Only, which type of exercise should you choose? First and foremost, you just need to exercise and move around more. And you need to do this in a realistic, sustainable manner. If you can manage this, the first strike is for you.

The next step could be to take into account all the insights that have emerged from various studies throughout the years. In yet another review article in scientific PLOS ONE, different types of sports are compared, such as cardio training, power training, and a combination of both.

Basically, cardio is better for losing weight and waist/belly circumference than power training. Although power training is better for enhancing your lean body mass – especially your muscles. And this fat-free mass in itself had a positive effect on your resting metabolism. The combination of cardio and power training appeared to have the best effect. Also on blood pressure and cholesterol levels, for example.

In order to achieve long-term results in the area of weight loss and maintaining this lower weight, it would be best to engage in a combination of cardio and power training. Other articles reach this same conclusion as well. Currently, the range of exercises and training is so varied that you will surely find something that appeals to you. But be careful to choose something that suits your own situation, in spite of your enthusiasm and good intentions. This is important in order to prevent injuries, which would have a reverse effect on your intentions to exercise more. If in doubt, you could ask a physiotherapist for advice.

Another notorious pitfall is the difficulty we encounter to estimate correctly what we burn. And also, our tendency to reward ourselves for all our hard work. This reward is often too great, compared to our efforts. That is to say, we often overestimate our work and underestimate our reward. We are only human, after all.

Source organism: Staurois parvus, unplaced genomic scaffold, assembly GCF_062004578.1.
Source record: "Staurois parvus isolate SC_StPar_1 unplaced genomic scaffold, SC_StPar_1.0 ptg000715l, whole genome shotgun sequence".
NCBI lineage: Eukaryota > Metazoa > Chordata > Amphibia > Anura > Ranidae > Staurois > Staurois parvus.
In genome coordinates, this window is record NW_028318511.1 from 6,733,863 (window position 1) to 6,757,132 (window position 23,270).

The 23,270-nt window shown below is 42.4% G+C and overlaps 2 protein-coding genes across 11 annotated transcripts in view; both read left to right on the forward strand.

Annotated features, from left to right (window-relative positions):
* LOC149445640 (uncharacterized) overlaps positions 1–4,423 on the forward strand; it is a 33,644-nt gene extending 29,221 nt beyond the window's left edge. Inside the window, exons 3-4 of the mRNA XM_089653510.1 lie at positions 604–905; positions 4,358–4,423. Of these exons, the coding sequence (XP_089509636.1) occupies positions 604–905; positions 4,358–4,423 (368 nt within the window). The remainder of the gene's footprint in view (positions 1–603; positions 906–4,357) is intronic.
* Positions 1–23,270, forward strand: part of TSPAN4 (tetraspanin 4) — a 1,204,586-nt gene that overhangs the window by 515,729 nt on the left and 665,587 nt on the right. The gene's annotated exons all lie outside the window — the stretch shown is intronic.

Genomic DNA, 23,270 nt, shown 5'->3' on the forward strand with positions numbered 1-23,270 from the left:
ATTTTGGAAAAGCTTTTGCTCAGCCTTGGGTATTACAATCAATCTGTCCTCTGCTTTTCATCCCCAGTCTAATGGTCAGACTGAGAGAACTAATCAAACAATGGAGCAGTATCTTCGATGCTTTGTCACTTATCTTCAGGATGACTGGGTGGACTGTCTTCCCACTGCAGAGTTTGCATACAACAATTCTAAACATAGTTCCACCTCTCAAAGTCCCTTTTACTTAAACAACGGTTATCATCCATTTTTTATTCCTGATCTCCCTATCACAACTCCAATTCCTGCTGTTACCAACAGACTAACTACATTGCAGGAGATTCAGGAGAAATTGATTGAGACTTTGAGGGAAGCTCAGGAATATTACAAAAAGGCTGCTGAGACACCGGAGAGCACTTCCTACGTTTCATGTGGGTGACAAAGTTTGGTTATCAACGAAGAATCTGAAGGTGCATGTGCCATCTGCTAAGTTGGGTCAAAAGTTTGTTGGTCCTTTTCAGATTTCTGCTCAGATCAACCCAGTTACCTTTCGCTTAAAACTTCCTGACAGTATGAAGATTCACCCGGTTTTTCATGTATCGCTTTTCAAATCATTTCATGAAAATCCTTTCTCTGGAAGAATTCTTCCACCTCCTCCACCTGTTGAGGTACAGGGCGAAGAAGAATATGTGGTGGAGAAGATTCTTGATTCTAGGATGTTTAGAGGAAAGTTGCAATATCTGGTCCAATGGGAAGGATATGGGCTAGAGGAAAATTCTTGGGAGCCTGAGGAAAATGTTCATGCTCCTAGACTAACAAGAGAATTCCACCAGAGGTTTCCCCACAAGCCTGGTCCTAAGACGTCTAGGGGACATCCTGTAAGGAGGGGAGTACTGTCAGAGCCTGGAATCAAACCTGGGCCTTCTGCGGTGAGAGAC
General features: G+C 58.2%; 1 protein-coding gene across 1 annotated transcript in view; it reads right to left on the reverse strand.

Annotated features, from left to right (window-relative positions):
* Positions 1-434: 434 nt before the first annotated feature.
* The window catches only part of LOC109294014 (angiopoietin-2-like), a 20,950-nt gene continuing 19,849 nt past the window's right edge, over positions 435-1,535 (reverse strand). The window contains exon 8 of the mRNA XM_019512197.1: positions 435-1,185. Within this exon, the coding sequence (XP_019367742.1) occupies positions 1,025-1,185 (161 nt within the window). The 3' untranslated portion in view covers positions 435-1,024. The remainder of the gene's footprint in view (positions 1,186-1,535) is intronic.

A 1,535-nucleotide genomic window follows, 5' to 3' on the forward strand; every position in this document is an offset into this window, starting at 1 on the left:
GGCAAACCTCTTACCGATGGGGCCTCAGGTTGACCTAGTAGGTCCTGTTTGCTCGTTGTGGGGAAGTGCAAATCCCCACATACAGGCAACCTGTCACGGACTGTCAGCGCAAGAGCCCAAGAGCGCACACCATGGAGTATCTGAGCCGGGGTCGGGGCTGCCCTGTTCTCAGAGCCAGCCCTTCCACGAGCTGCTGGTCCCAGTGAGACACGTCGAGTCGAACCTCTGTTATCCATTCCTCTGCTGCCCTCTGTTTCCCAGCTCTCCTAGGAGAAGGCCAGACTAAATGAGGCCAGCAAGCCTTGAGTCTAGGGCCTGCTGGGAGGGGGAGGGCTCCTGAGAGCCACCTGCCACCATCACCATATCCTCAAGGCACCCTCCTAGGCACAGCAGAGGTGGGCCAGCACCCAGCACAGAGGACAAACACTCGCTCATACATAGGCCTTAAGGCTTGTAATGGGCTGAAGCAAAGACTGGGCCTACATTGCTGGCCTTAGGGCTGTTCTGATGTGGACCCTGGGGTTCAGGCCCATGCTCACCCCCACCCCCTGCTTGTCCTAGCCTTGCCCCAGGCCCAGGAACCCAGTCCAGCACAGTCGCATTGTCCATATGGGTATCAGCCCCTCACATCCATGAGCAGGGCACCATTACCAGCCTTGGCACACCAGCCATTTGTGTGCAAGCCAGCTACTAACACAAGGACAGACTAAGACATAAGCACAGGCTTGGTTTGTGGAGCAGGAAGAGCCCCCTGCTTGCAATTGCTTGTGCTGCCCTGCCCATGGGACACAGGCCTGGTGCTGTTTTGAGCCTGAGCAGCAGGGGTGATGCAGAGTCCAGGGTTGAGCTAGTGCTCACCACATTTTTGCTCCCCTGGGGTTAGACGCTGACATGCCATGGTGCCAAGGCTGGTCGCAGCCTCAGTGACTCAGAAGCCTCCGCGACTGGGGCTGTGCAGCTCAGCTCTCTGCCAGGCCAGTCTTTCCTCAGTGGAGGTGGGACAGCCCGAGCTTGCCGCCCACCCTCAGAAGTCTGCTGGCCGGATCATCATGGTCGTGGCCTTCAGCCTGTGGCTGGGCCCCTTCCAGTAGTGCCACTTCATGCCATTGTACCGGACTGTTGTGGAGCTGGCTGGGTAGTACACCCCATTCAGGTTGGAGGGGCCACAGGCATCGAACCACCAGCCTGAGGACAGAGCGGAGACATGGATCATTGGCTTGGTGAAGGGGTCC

Just to show you what you should do to earn your ‘reward’ of two beers and a quarter of a bag of crisps: two bottles of beer set you back 265 kcal. A quarter of a bag of natural flavoured crisps (0.25 x 225 gram) adds another 275 kcal, approximately. Together this makes 540 kcal. In order to burn this up, a man of around 80 kilos would need to cycle about three quarters of an hour at a sturdy pace. Only to neutralise the net results of the reward, nothing more.

Which means that spending half an hour on the cross-trainer at a leisurely pace does not necessarily mean that you will lose weight. It all depends on your behaviour before and after your exercises.

Key Points in This Section:

  • Exercising is beneficial to your health;
  • Exercising may help you achieve a negative energy balance, which leads to weight loss that can be maintained;
  • We tend to overestimate exercising;
  • We tend to underestimate consumption;
  • Draw up a realistic exercise plan;
  • The combination of cardio and power training appears to have the best effect on weight loss.


  1. Dohrn  et al. Accelerometer-measured sedentary time and physical activity-A 15 year follow-up of mortality in a Swedish population-based cohort. J Sci Med Sport. 2018
  2. Lee et al. Accelerometer-Measured Physical Activity and Sedentary Behavior in Relation to All-Cause Mortality: The Women’s Health Study. Circulation. 2018
  3. Shaw et al. Exercise for overweight or obesity
  4. Cochrane Systematic Review – 2006
  5. Schwingshackl et al. Impact of different training modalities on anthropometric and metabolic characteristics in overweight/obese subjects: a systematic review and network meta-analysis. PLoS One. 2013
  6. Kerns et al. Increased Physical Activity Associated with Less Weight Regain Six Years After “The Biggest Loser” Competition. Obesity 2017
  7. Richtlijnen Gezondheidsraad  2017